# Statistical analysis colouring-based

First of all I want to build an histogram of the metric values to understand better their distribution. I implemented the following code to do that:

```bag := Bag new.
RTObject withAllSubclasses do:[:e| bag add: e numberOfMethods].
res := ((0 to: bag max) collect:[:v| v @ (bag select:[:va| va = v]) size ]).
b := RTGrapher new.
b extent: 300 @ 300.

ds := RTDataSet new.
ds dotShape ellipse color: (Color blue alpha: 0.5).
ds points: (0 to: bag max).
ds connect.
ds y: [ :v | (res select:[:va| va x = v ]) first y ].

b axisXWithNumberOfTicks: 10.
b axisYWithNumberOfTicks: 10.
b build.```

The result is shown in the picture below:

The next step is to build a function that approximates to these data. In consequence I built a polynomial regression (using the least square method) thanks to the SciSmalltalk project. To load SciSmalltalk do:

```Gofer new
url: 'http://www.smalltalkhub.com/mc/SergeStinckwich/SciSmalltalk/main';
package: 'ConfigurationOfSciSmalltalk';

Therefore, the code below uses it to build the approximation.

```|estimation|

fit := DhbPolynomialLeastSquareFit new:8.
bag := Bag new.
RTObject withAllSubclasses do:[:e| bag add: e numberOfMethods].
(0 to: bag max)
point: v @ (bag select:[:va| va = v]) size) ].
estimation := fit evaluate.

b := RTGrapher new.
b extent: 300 @ 300.

ds := RTDataSet new.
ds dotShape ellipse color: (Color blue alpha: 0.5).
ds points: (0 to: bag max).
ds connect.
ds y: [ :v | estimation value: v ].

b axisXWithNumberOfTicks: 10.
b axisYWithNumberOfTicks: 10.
b build.```

Now we can use the polynomial function with a standard metric normaliser. The code below applied this idea to the original visualisation:

```|estimation|
fit := DhbPolynomialLeastSquareFit new:8.
bag := Bag new.
RTObject withAllSubclasses do:[:e| bag add: e numberOfMethods].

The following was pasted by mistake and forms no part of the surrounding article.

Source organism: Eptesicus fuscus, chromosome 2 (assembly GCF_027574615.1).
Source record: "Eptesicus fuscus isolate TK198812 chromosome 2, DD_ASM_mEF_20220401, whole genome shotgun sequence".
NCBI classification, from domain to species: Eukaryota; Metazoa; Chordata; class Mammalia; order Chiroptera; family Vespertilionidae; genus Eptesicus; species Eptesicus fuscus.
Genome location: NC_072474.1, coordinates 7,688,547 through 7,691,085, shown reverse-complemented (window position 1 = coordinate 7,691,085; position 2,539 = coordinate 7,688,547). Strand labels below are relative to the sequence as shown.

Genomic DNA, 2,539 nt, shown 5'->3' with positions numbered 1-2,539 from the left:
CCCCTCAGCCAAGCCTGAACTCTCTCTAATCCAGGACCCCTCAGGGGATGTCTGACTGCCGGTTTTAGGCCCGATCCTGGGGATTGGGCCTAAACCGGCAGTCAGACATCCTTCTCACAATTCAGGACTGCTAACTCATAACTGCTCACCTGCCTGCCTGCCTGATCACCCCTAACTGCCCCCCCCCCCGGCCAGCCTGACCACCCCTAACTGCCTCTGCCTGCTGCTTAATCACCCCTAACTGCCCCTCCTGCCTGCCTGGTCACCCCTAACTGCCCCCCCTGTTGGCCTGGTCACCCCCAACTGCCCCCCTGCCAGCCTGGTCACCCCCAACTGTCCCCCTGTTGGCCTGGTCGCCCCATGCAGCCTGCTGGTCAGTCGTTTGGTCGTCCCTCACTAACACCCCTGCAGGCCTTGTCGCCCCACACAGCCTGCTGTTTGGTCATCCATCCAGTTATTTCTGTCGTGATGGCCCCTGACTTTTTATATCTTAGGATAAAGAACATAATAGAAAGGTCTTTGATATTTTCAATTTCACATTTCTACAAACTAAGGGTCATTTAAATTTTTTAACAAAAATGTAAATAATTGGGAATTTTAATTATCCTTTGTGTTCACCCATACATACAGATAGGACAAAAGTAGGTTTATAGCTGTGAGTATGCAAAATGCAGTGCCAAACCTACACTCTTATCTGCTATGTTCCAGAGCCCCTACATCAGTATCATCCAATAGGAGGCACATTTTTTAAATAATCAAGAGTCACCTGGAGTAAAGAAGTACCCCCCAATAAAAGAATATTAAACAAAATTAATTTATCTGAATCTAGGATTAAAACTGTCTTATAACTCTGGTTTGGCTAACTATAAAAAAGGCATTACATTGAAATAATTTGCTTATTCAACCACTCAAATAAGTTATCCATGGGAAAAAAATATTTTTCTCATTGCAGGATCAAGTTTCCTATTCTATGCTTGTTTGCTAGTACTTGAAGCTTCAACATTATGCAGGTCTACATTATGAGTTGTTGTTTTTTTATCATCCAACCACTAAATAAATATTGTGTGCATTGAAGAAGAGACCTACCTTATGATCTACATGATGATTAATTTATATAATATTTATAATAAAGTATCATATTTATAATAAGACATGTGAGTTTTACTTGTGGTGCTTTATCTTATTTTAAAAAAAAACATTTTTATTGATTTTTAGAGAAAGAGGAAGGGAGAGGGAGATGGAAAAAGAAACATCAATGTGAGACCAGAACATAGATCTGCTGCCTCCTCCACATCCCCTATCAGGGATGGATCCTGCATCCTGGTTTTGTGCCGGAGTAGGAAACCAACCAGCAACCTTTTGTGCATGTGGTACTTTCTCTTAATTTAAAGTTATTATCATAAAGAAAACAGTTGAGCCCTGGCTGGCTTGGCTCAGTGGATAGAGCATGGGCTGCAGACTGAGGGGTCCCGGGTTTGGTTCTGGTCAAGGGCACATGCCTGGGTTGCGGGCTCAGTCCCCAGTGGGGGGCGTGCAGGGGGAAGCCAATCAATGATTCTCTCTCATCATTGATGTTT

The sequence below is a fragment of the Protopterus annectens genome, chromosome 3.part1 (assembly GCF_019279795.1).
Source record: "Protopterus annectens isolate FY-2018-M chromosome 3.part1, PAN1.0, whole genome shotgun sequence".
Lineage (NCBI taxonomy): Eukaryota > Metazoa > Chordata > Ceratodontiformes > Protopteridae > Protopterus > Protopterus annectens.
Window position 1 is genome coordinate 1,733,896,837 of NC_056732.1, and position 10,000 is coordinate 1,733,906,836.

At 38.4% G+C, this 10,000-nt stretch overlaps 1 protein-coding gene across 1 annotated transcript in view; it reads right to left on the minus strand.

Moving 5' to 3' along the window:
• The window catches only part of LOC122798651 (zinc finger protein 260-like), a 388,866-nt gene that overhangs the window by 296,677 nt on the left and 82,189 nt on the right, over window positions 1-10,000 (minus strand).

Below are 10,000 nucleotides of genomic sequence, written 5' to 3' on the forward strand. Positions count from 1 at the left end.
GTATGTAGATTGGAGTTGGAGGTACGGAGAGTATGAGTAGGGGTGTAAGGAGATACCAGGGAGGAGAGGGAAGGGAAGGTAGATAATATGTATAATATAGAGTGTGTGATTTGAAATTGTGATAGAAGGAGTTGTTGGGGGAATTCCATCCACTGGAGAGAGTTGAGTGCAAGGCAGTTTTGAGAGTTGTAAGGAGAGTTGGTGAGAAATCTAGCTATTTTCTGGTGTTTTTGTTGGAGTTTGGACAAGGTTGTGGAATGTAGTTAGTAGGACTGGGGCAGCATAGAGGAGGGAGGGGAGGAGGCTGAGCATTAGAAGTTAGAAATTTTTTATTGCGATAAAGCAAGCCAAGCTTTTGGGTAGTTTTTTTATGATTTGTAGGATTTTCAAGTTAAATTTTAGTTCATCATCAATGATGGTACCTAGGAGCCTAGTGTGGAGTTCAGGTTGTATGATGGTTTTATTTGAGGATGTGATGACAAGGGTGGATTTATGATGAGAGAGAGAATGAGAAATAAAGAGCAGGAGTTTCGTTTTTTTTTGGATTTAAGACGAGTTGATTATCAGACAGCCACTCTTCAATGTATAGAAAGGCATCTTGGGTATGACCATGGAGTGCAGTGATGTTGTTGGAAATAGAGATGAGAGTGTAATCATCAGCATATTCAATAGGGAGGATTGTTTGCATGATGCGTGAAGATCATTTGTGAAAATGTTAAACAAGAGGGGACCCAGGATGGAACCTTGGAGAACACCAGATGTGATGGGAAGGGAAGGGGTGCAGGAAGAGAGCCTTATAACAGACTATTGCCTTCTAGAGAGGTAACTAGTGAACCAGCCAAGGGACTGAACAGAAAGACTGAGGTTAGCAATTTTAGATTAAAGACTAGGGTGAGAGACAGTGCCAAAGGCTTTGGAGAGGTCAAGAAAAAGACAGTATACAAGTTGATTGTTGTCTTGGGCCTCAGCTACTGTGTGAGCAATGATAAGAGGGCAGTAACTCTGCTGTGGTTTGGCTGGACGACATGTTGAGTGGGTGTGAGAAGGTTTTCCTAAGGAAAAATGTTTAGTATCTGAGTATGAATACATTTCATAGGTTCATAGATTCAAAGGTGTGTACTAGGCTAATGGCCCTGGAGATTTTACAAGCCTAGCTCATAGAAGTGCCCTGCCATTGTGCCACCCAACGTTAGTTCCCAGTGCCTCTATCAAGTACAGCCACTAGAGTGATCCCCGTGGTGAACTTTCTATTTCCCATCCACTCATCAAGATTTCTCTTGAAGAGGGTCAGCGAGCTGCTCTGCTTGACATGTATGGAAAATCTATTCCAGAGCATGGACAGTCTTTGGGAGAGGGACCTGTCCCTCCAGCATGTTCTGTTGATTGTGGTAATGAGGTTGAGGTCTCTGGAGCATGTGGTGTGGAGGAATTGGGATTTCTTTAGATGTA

(0 to: bag max)
point: v @ (bag select:[:va| va = v]) =size) ].
estimation := fit evaluate.

v := RTView new.
objs := RTObject withAllSubclasses.
els := RTBox new height:#numberOfMethods; color:[Color red]; elementsOn: objs.
RTEdgeBuilder new
view: v;
objects: objs from: [ :entry | entry superclass ].
RTMetricNormalizer new
elements: els;
normalizeColor: #numberOfMethods
using: {Color black . Color green . Color black}
using:[:v| estimation value: v ].
RTTreeLayout on: els.
els @ RTPopup.
v @ RTDraggableView.
v open```

Right-click on the image and open it in a new window for a larger picture

The following animated GIF (@http://gifmaker.cc) shows the differences between the original approach and the statistical based one.

Right-click on the image and open it in a new window for a larger picture

Statistical-based approach characteristics:

• It does take into account distribution of metric values.
• Useful for detecting distant values from ’the center’
• Not too useful for finding maximum values

This approach seems more useful if highlighting the median.

The following code implements a visualisation clustering the values in four quartiles (assigning different intensities of green) and highlights the nodes that match one of the values splitting the quartiles (including the median).

```v := RTView new.
objs := RTObject withAllSubclasses.
nums := objs collect: #numberOfMethods.
median := nums median.
median2 := (nums reject:[:e| e < median]) median.
median1 := (nums reject:[:e| e > median]) median.
els := RTBox new
height: [ :e | e numberOfMethods ];
color: [ :e |
e numberOfMethods < median1
ifTrue: [Color green]
ifFalse: [
e numberOfMethods <= median
ifTrue: [ Color r: 0 g: 0.75 b: 0 ]
ifFalse: [
e numberOfMethods <= median2
ifTrue:[Color r: 0 g: 0.5 b: 0 ]
ifFalse:[Color r: 0 g: 0.25 b: 0] ] ]];
borderColor:[:e|
((Array with: median with: median1 with: median2)
includes: e numberOfMethods)
ifTrue:[Color red]
ifFalse:[Color white]
];
elementsOn: objs.